Advances in Education, Professional Development

I've been engaged in thinking about education and professional development since encountering the fantastic difficulties (most vividly displayed as a university lecturer and student advocate in an advanced graduate program in the mid-2000s). Since then, I have developed a fairly good idea of the exact, largely intractable nature of the difficulties specifically in higher education and professional development. These problems are largely institutional, economic, and political, and as such largely resistant to any actual change in terms of what needs to be changed (the nature of teaching and learning activities and how they are managed and funded).

Open Schools

And so, it is with this background that I was pleased to encounter discussion from a few years ago about the Saxifrage School Prototype and more recently what's next at the Saxifrage School.

This kind of minimum viable infrastructure and bureaucracy and open/collaborative model (that is, co-operative) is astoundingly promising. In particular, the three components of:

  • A platform for finding and credentialing local learning opportunities
  • A local community to learn with others and connect to experts
  • An expansive digital library with further opportunities and resources

These three elements support the core aspects of learning potential and the necessary elements including:

  • Comprehensive directory of all local learning opportunities (including traditional offerings like workshops and classes, as well as mentors and educational volunteer opportunities),
  • Support for the creation & operation of Learning Communities,
  • Registration for chosen opportunities,
  • Credentials (via the OpenBadge framework),
  • Visualization of past and future learning,
  • Learner profile and portfolio for archiving accomplishments and work.

By determining what kind of organization of learning could produce viable educational credentials from authentic learning experiences, this goes a long way toward how higher education and professional development can be instituted (that is, created, situated, promulgated, and reproduced).

The Problem with Open

There are a few issues here, one is the overuse of the already overdetermined term open and another is the radically constrained nature of the initial vision that an open company is open for what it doesn't do. That is, it doesn't pay employees (part of the very definition of an employee is in fact payment), and it charges as little as possible (that is, it doesn't create economic value for itself), which are both questionable at best. Creating capital for itself and/or economic value for employees do not necessarily produce less value for a community (that is zero-sum thinking).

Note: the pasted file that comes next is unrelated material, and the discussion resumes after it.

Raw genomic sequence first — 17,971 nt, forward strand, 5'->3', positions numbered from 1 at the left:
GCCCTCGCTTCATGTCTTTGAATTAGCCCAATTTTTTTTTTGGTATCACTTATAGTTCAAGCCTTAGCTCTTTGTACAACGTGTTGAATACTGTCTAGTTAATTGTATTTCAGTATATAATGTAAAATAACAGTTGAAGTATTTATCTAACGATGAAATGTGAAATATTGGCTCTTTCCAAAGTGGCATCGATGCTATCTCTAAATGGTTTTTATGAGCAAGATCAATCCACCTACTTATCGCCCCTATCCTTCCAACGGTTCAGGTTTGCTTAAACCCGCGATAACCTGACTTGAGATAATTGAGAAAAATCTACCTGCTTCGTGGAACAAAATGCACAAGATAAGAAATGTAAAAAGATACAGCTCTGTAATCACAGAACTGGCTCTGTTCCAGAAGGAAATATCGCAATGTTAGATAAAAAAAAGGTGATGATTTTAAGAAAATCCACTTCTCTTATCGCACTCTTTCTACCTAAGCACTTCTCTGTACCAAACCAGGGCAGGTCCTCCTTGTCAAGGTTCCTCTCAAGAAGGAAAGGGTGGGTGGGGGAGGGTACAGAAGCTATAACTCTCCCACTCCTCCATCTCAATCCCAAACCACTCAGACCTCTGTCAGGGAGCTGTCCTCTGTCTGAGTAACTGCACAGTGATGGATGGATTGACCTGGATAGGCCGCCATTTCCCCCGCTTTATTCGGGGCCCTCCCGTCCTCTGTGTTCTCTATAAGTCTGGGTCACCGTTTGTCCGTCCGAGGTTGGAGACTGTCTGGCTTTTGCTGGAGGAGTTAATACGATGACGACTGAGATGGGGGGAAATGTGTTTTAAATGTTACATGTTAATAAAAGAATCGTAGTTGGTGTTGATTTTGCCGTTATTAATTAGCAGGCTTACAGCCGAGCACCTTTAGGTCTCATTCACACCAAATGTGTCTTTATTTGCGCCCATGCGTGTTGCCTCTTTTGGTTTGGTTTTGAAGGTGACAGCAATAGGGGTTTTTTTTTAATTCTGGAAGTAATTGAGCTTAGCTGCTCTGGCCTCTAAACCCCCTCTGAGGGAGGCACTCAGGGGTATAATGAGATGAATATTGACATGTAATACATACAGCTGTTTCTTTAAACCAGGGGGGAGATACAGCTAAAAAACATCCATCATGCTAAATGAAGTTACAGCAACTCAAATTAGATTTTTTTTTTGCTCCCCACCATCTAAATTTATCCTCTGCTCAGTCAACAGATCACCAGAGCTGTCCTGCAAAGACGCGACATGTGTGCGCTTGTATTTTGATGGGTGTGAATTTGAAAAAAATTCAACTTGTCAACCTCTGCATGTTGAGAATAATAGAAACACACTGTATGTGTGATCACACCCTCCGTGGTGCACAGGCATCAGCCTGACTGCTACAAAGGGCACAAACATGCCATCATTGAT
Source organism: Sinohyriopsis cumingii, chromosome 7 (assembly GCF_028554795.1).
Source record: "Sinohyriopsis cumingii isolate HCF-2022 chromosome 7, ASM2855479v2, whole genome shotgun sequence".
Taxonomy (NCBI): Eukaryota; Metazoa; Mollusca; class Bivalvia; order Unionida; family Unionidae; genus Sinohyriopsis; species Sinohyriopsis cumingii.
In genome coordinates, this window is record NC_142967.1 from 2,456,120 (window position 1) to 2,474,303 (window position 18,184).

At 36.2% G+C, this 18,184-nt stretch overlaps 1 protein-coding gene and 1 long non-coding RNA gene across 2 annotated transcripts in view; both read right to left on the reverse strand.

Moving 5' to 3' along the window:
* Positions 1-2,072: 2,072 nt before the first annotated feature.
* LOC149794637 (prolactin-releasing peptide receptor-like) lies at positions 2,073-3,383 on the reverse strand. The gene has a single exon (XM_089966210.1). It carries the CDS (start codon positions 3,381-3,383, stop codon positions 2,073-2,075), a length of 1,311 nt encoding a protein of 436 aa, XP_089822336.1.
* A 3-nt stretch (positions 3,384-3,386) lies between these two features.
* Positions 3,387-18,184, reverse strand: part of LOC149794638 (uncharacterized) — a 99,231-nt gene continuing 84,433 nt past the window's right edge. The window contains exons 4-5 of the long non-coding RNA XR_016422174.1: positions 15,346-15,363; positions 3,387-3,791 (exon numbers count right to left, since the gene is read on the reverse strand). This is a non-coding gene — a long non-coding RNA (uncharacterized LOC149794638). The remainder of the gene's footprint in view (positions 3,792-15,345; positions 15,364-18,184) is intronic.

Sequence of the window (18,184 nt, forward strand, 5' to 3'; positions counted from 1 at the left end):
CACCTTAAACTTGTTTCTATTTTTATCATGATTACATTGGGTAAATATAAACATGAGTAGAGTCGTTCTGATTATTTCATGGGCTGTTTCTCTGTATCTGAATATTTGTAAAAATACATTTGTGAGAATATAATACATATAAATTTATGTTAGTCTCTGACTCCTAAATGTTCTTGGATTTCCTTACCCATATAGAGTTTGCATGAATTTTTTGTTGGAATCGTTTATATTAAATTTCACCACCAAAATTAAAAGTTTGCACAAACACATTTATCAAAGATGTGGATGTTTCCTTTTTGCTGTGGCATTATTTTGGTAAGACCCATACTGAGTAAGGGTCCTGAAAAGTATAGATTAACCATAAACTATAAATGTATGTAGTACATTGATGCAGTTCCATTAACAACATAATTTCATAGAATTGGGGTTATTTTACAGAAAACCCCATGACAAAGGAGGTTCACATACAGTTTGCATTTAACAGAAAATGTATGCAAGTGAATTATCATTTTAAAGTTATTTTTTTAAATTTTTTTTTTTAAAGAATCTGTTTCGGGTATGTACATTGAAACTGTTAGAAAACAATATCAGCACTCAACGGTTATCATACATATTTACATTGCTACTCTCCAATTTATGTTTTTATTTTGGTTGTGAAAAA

The problem of course is not word open or the strange economic formulation that open is something non-economic (or non-capital/non-property). And so this problem goes away when the term open doesn't have to be used, but the nature of open as practiced by open companies in terms of the Open Company Initiative.

Open, Tally Ho

And so, we can envision, concretely, institutional change in education and professional development from a new kind of organizational framework (incomplete, but essential) that of a defined community, a defined objective (learning, expertise, and credentials), using open processes and an open invitation toward collaborative involvement by all interested stakeholders (as well as shareholders).

This would be non-governmental but would be flexible enough to complement and support government initiatives and goals which align with this purpose. While Saxifrage School is very much situated in the local Pittsburgh area and rightly so, it is possible to have a larger scope to work across, leveraging certain kinds of knowledge as well as distributed communication. In addition, a regional approach could participate in regional collaboration.

Indochina Education / Professional Development

The particular area of interest is that of Indochina, defined as the five nations of Cambodia, Laos, Myanmar, Thailand and Vietnam. Collectively these countries represent nearly 240 million residents and a range of educational and economic stages of development. Using PPP (purchasing power parity) rather than GDP in USD, it is possible to better represent (though as an average) the buying power of the various countries in Indochina


With the incipient AEC (Asean Economic Community) and the vast economic and education and training challenges, as well as opportunities, it is time for an open educational organization to participate in the creation of opportunity and development for the people of Indochina.

This project will be housed at